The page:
[Numpy-discussion] "Dynamic convolution" in Numpy
David
david@silveregg.co...
Sun Jun 6 20:39:02 CDT 2010
On 06/07/2010 12:08 AM, Anne Archibald wrote:
>
> I think the kicker is here: what is the right way to interpolate
> between filters?
There is no right way that I know of, it really depends on what you are
doing. The big issue here is that a filter which changes is obviously
not time independent anymore. For IIR, this has the unfortunate
consequence that even if your filter is stable at every interpolation
point, transitioning from one to the other can still blow up.
For filters used in music processing, it is common to have filters
changing really fast, for example in synthesizers (up to a few hundred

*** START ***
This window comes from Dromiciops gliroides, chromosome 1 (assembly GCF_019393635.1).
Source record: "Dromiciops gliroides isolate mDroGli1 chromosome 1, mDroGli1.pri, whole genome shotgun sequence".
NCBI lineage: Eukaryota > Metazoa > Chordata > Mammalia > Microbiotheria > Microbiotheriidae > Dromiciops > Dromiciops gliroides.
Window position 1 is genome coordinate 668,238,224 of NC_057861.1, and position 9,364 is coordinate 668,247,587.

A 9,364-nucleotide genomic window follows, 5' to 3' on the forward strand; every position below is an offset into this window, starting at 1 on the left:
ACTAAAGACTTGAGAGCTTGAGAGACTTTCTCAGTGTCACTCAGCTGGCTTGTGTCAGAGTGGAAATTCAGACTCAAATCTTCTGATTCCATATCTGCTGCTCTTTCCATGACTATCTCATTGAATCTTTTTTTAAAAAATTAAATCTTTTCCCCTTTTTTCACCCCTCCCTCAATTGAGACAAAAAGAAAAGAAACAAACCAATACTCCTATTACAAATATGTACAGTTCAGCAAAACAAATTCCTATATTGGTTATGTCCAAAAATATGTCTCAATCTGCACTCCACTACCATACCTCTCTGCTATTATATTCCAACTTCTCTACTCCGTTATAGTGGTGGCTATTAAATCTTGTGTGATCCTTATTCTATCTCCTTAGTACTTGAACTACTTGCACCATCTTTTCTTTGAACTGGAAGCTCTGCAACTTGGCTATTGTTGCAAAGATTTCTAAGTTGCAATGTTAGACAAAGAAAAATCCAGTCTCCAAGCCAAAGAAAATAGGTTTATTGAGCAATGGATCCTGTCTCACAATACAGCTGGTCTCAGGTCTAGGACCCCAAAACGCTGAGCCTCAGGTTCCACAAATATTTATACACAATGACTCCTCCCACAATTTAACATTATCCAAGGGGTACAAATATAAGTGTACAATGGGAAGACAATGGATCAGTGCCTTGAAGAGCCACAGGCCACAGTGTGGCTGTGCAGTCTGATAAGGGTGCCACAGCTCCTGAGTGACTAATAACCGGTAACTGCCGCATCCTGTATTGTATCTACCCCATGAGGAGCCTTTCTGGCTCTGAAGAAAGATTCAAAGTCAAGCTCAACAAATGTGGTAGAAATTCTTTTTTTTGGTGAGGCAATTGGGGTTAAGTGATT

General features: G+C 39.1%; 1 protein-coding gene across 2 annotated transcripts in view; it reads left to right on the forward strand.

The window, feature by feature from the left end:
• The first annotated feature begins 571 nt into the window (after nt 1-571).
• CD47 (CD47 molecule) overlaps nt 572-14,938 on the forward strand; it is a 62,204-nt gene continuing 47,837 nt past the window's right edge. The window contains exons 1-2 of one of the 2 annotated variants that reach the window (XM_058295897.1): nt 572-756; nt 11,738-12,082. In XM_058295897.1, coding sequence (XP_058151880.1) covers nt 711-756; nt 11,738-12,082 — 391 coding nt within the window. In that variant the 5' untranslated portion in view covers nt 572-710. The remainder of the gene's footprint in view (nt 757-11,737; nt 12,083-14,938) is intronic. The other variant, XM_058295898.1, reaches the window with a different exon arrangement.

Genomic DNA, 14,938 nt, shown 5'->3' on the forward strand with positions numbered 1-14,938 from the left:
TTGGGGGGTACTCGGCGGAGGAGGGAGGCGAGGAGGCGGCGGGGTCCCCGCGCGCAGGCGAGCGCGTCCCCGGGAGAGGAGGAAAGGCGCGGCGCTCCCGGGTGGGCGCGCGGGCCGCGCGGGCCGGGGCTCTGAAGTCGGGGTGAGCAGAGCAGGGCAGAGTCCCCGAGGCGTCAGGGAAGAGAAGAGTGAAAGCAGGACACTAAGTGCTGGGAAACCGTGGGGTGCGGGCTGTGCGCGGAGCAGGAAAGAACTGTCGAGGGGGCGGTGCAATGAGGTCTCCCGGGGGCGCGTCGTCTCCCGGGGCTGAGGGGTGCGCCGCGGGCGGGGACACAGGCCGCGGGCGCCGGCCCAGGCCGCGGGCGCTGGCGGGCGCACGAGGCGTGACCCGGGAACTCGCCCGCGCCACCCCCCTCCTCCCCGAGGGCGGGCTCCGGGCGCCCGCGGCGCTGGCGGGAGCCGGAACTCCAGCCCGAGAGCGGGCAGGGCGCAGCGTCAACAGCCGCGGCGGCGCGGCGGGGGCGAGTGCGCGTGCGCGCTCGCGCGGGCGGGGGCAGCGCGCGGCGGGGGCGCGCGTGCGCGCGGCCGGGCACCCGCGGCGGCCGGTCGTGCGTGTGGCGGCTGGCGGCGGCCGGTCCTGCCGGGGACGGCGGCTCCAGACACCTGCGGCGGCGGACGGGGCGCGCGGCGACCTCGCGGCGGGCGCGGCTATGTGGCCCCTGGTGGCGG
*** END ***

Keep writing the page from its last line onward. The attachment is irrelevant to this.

times / sec) - and interesting effects are obtained for filters with
very high and concentrated resonance. The solution is usually a mix of
upsampling to avoid big transitions and using filter representations
which are more stable (state-based representation instead of direct
filters coefficients, for example).
I don't think it is directly applicable to your problem, but the series
of papers by Dattorro ten years ago is a goldmine:
"Effect Design Part 1|2|3, Jon Dattorro, J. Audio Eng. Soc., Vol 45, No.
9, 1997 September"
> As far as convolution, as David says, take a look at existing
> algorithms and maybe even music software - there's a trade-off between
> the n^2 computation of a brute-force FIR filter and the delay
> introduced by an FFT approach, but on-the-fly convolution is a
> well-studied problem.
It may be pretty cool to have an implementation of scipy, now that I
think of it :) One issue is that there are several patents on those
techniques, but I was told there are ways around it in term of
implementation. Not sure how to proceed here for scipy,
David
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